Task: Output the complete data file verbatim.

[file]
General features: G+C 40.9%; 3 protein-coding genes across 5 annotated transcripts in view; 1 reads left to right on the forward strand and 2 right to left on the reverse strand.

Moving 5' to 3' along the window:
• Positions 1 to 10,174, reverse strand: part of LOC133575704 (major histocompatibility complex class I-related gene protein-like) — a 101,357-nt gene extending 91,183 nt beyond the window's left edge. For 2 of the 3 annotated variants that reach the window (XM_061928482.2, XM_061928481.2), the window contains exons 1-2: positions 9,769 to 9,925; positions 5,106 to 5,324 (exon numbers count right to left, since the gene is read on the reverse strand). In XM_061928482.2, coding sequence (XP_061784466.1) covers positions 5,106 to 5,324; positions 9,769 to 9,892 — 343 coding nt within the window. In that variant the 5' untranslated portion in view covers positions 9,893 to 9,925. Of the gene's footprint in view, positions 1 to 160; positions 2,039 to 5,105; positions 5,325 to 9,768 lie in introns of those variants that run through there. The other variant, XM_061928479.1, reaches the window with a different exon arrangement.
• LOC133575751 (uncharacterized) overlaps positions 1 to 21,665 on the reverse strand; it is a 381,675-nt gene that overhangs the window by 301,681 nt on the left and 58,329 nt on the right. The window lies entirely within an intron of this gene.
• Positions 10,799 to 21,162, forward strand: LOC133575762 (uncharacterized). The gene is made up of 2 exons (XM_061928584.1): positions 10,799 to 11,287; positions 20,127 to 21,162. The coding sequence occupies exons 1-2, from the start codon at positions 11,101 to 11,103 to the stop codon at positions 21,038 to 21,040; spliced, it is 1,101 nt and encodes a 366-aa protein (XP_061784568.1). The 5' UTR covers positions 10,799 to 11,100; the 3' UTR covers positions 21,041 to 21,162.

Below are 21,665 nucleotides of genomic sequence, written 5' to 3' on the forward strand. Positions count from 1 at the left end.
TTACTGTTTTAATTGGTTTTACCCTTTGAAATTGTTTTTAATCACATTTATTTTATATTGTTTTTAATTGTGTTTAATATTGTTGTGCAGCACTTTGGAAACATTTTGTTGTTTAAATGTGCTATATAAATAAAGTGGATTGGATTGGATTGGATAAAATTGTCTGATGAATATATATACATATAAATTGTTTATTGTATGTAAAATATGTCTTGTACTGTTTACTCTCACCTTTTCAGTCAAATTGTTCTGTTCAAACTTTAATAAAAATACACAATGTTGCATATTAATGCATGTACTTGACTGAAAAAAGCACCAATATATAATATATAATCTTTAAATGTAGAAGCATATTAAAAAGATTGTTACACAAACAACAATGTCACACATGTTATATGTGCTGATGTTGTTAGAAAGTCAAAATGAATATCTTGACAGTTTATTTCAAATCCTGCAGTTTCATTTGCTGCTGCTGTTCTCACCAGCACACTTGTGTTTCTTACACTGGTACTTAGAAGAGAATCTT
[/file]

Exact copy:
General features: G+C 40.9%; 3 protein-coding genes across 5 annotated transcripts in view; 1 reads left to right on the forward strand and 2 right to left on the reverse strand.

Moving 5' to 3' along the window:
• Positions 1 to 10,174, reverse strand: part of LOC133575704 (major histocompatibility complex class I-related gene protein-like) — a 101,357-nt gene extending 91,183 nt beyond the window's left edge. For 2 of the 3 annotated variants that reach the window (XM_061928482.2, XM_061928481.2), the window contains exons 1-2: positions 9,769 to 9,925; positions 5,106 to 5,324 (exon numbers count right to left, since the gene is read on the reverse strand). In XM_061928482.2, coding sequence (XP_061784466.1) covers positions 5,106 to 5,324; positions 9,769 to 9,892 — 343 coding nt within the window. In that variant the 5' untranslated portion in view covers positions 9,893 to 9,925. Of the gene's footprint in view, positions 1 to 160; positions 2,039 to 5,105; positions 5,325 to 9,768 lie in introns of those variants that run through there. The other variant, XM_061928479.1, reaches the window with a different exon arrangement.
• LOC133575751 (uncharacterized) overlaps positions 1 to 21,665 on the reverse strand; it is a 381,675-nt gene that overhangs the window by 301,681 nt on the left and 58,329 nt on the right. The window lies entirely within an intron of this gene.
• Positions 10,799 to 21,162, forward strand: LOC133575762 (uncharacterized). The gene is made up of 2 exons (XM_061928584.1): positions 10,799 to 11,287; positions 20,127 to 21,162. The coding sequence occupies exons 1-2, from the start codon at positions 11,101 to 11,103 to the stop codon at positions 21,038 to 21,040; spliced, it is 1,101 nt and encodes a 366-aa protein (XP_061784568.1). The 5' UTR covers positions 10,799 to 11,100; the 3' UTR covers positions 21,041 to 21,162.

Below are 21,665 nucleotides of genomic sequence, written 5' to 3' on the forward strand. Positions count from 1 at the left end.
TTACTGTTTTAATTGGTTTTACCCTTTGAAATTGTTTTTAATCACATTTATTTTATATTGTTTTTAATTGTGTTTAATATTGTTGTGCAGCACTTTGGAAACATTTTGTTGTTTAAATGTGCTATATAAATAAAGTGGATTGGATTGGATTGGATAAAATTGTCTGATGAATATATATACATATAAATTGTTTATTGTATGTAAAATATGTCTTGTACTGTTTACTCTCACCTTTTCAGTCAAATTGTTCTGTTCAAACTTTAATAAAAATACACAATGTTGCATATTAATGCATGTACTTGACTGAAAAAAGCACCAATATATAATATATAATCTTTAAATGTAGAAGCATATTAAAAAGATTGTTACACAAACAACAATGTCACACATGTTATATGTGCTGATGTTGTTAGAAAGTCAAAATGAATATCTTGACAGTTTATTTCAAATCCTGCAGTTTCATTTGCTGCTGCTGTTCTCACCAGCACACTTGTGTTTCTTACACTGGTACTTAGAAGAGAATCTT